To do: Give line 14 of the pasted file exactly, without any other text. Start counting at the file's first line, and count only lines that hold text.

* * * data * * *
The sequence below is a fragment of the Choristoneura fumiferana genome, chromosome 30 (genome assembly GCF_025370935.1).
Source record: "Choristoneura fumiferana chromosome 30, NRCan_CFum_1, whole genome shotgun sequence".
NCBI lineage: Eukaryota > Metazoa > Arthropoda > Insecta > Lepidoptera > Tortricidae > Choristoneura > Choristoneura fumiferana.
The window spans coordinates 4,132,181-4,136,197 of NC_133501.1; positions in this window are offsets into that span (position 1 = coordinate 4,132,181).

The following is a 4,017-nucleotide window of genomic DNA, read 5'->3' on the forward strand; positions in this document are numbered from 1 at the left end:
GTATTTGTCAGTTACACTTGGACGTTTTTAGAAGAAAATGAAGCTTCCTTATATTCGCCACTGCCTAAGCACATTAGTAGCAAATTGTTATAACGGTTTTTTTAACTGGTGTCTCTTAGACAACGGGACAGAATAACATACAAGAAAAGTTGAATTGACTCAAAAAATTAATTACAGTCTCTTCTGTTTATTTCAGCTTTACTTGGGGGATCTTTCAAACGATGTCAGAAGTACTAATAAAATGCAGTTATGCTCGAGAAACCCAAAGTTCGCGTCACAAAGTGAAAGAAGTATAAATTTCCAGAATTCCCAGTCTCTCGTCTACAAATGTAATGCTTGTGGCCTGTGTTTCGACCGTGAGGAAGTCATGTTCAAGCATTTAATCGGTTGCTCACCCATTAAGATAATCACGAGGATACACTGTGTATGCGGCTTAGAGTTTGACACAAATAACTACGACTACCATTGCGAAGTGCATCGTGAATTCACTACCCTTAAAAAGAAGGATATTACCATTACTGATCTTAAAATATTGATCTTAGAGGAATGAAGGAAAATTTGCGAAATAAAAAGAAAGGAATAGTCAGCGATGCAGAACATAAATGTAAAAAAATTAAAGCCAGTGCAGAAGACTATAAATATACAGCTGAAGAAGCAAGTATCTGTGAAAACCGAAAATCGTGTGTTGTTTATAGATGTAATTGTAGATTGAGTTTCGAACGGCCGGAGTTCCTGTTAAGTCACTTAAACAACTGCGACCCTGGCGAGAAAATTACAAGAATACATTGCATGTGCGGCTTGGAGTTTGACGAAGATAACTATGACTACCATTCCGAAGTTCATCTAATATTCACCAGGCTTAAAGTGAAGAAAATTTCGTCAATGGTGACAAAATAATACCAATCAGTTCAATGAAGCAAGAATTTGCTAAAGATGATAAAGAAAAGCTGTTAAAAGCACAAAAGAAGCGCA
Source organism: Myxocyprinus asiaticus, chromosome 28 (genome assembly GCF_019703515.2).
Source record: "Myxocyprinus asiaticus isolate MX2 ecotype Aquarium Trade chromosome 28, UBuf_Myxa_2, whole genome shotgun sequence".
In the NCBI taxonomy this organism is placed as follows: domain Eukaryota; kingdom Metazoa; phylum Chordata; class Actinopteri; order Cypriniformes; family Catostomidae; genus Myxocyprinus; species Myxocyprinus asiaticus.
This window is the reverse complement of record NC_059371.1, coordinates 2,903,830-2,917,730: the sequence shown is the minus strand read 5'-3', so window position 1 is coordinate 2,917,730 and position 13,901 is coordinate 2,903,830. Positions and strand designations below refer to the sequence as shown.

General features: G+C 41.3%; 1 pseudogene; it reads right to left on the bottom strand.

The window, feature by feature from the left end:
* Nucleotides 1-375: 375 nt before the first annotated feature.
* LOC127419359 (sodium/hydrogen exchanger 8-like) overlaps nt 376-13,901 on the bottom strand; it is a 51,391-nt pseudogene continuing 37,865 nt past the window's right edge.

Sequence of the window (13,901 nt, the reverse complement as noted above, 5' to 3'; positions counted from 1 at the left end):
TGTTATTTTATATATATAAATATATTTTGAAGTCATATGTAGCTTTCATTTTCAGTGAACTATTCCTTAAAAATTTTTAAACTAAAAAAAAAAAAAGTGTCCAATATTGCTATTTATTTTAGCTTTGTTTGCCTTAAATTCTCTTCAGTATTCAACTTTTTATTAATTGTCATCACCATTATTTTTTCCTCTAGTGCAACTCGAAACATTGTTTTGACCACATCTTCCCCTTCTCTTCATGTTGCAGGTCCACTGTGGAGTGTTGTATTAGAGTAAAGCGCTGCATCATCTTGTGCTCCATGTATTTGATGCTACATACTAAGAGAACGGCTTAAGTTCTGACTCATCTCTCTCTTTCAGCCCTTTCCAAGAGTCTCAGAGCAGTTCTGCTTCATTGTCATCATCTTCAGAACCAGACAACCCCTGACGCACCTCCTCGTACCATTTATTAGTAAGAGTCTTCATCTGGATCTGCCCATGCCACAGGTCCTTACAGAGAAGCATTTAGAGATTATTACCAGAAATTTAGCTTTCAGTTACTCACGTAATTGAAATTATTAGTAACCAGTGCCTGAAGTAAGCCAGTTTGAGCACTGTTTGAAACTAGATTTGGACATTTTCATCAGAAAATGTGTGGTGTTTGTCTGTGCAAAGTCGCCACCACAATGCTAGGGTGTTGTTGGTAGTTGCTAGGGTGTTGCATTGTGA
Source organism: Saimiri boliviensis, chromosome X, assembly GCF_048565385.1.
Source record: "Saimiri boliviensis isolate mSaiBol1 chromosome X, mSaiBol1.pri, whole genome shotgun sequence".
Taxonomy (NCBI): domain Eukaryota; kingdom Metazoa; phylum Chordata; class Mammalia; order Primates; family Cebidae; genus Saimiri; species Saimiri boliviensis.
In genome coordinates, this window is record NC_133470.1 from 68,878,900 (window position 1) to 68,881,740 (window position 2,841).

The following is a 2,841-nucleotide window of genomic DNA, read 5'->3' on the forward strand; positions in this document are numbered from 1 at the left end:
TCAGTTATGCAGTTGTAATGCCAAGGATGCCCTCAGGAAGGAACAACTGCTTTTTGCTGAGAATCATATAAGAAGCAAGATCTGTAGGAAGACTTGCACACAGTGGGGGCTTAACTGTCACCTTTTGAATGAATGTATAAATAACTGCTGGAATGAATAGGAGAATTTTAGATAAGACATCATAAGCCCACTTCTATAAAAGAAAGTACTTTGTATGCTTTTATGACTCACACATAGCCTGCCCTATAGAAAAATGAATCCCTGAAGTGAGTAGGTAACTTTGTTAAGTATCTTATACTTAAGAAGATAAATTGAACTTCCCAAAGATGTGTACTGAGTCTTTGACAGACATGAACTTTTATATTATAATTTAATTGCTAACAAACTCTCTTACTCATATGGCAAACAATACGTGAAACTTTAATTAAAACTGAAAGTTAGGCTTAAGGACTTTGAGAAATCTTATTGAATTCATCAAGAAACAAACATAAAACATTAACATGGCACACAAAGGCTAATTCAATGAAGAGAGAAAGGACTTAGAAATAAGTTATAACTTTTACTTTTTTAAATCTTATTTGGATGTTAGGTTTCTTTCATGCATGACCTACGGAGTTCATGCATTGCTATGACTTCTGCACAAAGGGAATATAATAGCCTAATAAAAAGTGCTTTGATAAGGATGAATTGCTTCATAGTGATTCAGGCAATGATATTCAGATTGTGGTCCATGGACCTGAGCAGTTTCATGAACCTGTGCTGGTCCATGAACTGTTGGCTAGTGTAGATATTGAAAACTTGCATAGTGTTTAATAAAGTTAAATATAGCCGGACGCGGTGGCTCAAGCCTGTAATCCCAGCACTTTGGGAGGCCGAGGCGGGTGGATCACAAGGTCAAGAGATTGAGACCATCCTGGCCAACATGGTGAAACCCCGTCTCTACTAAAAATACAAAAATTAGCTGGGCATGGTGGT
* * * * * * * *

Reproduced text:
* LOC127419359 (sodium/hydrogen exchanger 8-like) overlaps nt 376-13,901 on the bottom strand; it is a 51,391-nt pseudogene continuing 37,865 nt past the window's right edge.